I have to admit, I'm never been a big fan of Roger Goodell.
For one thing, the dude makes $44 million a year.
He's done a lot of questionable things since replacing Paul Tagliabue as commissioner of the National Football League, but even if you believe he's been the ideal leader taking the game into the 21st century, that's just an absurd amount of money for one man running a sports league. But hey, Americans love their pro football.
Goodell had been getting the worst reviews in his tenure when he gave now former Baltimore Ravens running back Ray Rice just a two-game suspension for the domestic violence incident this past winter with his then fiance, Janay Palmer. A video at that time showed Rice dragging the unconscious woman out of the elevator and dumping her limp body on the floor.
The minimum penalty looked horrific considering that players busted for smoking pot had been getting much harsher treatment. And it led Goodell two weeks ago to realize he had severely erred, so he toughened the punishment for domestic violence to a six-game penalty for a first offense and possible life sentence for a second.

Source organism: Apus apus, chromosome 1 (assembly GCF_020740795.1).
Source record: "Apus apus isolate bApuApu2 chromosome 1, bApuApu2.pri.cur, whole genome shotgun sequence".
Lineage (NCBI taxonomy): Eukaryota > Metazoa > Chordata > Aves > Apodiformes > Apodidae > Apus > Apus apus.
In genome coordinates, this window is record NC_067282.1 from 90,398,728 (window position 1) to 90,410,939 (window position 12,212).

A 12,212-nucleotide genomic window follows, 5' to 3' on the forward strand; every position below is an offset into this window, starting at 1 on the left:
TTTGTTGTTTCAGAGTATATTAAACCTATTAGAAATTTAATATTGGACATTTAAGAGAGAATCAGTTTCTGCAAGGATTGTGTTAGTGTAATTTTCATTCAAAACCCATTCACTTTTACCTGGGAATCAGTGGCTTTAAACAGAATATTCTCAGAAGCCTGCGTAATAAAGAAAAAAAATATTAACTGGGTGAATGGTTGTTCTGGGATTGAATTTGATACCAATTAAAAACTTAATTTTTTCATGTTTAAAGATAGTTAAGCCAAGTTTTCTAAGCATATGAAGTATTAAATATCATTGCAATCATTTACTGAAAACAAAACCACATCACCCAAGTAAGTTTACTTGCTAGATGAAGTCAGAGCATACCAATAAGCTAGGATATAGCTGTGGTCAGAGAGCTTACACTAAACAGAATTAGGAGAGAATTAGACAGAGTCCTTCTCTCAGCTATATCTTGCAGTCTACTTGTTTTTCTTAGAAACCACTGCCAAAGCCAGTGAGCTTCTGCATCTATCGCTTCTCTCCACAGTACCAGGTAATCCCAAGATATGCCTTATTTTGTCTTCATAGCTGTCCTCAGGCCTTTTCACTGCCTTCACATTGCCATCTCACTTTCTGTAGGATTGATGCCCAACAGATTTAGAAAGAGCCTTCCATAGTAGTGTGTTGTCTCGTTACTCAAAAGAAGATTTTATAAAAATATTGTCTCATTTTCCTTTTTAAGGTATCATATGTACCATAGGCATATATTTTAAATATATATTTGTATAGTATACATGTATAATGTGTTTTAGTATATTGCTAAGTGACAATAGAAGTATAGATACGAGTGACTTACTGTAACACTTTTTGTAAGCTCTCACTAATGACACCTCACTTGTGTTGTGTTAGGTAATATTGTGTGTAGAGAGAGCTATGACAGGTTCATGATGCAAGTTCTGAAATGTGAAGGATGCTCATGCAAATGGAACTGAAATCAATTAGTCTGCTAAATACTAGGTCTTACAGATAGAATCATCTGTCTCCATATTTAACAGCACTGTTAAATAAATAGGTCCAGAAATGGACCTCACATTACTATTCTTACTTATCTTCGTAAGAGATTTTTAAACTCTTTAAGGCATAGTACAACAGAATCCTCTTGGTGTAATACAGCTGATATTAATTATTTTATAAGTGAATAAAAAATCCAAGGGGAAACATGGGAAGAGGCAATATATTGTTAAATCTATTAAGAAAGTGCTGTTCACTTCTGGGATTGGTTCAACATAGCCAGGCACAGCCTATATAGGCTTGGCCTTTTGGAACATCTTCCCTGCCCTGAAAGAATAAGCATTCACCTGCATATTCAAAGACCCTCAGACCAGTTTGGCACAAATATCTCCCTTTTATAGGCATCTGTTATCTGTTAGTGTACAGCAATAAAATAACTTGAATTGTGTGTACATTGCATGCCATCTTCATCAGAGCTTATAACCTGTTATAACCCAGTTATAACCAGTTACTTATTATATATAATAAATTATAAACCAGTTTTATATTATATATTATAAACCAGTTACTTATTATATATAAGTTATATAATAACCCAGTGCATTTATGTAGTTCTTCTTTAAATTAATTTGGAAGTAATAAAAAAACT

But the heat that Goodell was facing is nothing like it is today, after TMZ's release of a second video showing that Rice actually punched his fiance in the face in that Atlantic City casino in February. The League denies they saw that video before yesterday, and insist that they requested it from New Jersey authorities (something in serious dispute, considering the connections the league has with law enforcement). The fact that Goodell interviewed Janay Palmer Rice with her husband in the same room was always wrong — but now seems outrageously wrong.
Goodell isn't going to resign, and the NFL owners who pay his salary probably aren't going to call on him to step down, either, since the league's finances are in awesome shape. But hasn't he lost his moral authority to lead?
Time for Goodell to speak up for himself.
In other news...
No Tax for Tracks, the anti-Greenlight Pinellas group, says a new poll conducted by St. Pete Polls shows the transit referendum would lose if the election were held today. But Yes on Greenlight disputes the findings.
The share-riding behemoth that is Uber is calling on its fans in Tampa to lobby two Hillsborough County Commissioners who serve on the Public Transportation Commission to allow citizens the option of taking a ride on Uber (or Lyft).